Global Gas Push Stalls: Firms Hit Hurdles Trying to Replicate U.S. Success Abroad

“Exporting the U.S. shale energy revolution overseas turns out to be far tougher than anyone expected—giving the U.S. a significant competitive advantage. Shale oil and natural gas have rejuvenated the North American energy industry and boosted the economy by supplying companies and consumers with cheap fuel. There are huge shale deposits outside of North America that global energy companies and governments are eager to tap. But oil companies are running into obstacles as they try to replicate the U.S. experience on other continents. The result is that significant overseas shale energy production could be a decade away.” [Wall Street Journal, Subscription Required]

7 responses to “Global Gas Push Stalls: Firms Hit Hurdles Trying to Replicate U.S. Success Abroad

  1. So what is stopping them?

  2. Dunno what’s stopping overseas shale gas production because the WSJ paywall is stopping me. Nice teaser article though.

    • A trick is to search for the article by name in google and then click on the first WSJ article that comes up. Usually you get a free pass version of the article. WSJ lets you see up to three articles a day this way. Sometimes they put a 15 hour hold on allowing the free pass.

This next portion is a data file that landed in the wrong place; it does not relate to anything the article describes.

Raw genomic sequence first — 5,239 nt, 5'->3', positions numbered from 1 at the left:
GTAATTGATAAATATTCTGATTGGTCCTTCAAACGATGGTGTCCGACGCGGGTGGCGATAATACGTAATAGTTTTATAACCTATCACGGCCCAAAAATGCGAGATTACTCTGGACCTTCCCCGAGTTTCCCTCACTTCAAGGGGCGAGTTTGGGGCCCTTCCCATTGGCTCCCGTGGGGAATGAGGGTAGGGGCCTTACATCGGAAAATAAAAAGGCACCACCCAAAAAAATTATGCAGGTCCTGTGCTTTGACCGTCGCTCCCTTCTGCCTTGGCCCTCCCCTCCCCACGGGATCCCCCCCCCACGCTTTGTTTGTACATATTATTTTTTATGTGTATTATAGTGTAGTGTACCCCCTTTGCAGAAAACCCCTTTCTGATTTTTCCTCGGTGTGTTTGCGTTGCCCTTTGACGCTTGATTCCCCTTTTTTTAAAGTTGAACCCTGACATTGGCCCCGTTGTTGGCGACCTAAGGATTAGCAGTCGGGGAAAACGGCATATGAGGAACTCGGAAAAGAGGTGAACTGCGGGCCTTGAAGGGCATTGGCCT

• I should have said “sometimes they put a 15 hour hold on allowing free pass for newly posted articles – gives their suscribers a chance to read it first”

  3. What is stopping them?? Gubmint regulation in Euroland.

  4. many areas that have NG (interior Australia, interior China and Mongolia) in Deep sources like shale lack adequate water to Frack and un-lock the production. also the NOC’s participate in hostile take overs of american E&P companies that successfully find NG production. also some areas in India and China are covered in urban neighborhoods that dont have adequate openings to build the massive drilling pads that are required to hold all of the frack fluids required to frack the well. despite the large volumes of fluid required to produce the NG as an energy source, it is about 1/10 of the water required to produce the same BTU of alternative fuels, i.e. ethanol.

    Funny thing, when sandy hit the E. Coast, no one was demanding gallons of e-85. there is more energy than we will every be able to burn. we will poison ourselves with fertilizers and pesticides or nuclear war before we die of global warming or acid rain.

    • There are ways to convert natural gas into ethanol. Most cars can use E-85 fuel. If we could do that, it would be a sensible way to get NG and lower polluting fuel into our cars. The corn ethanol approach is just slightly above break even energy wise, and when you consider all the effort put in to making it, it is not worth producing.

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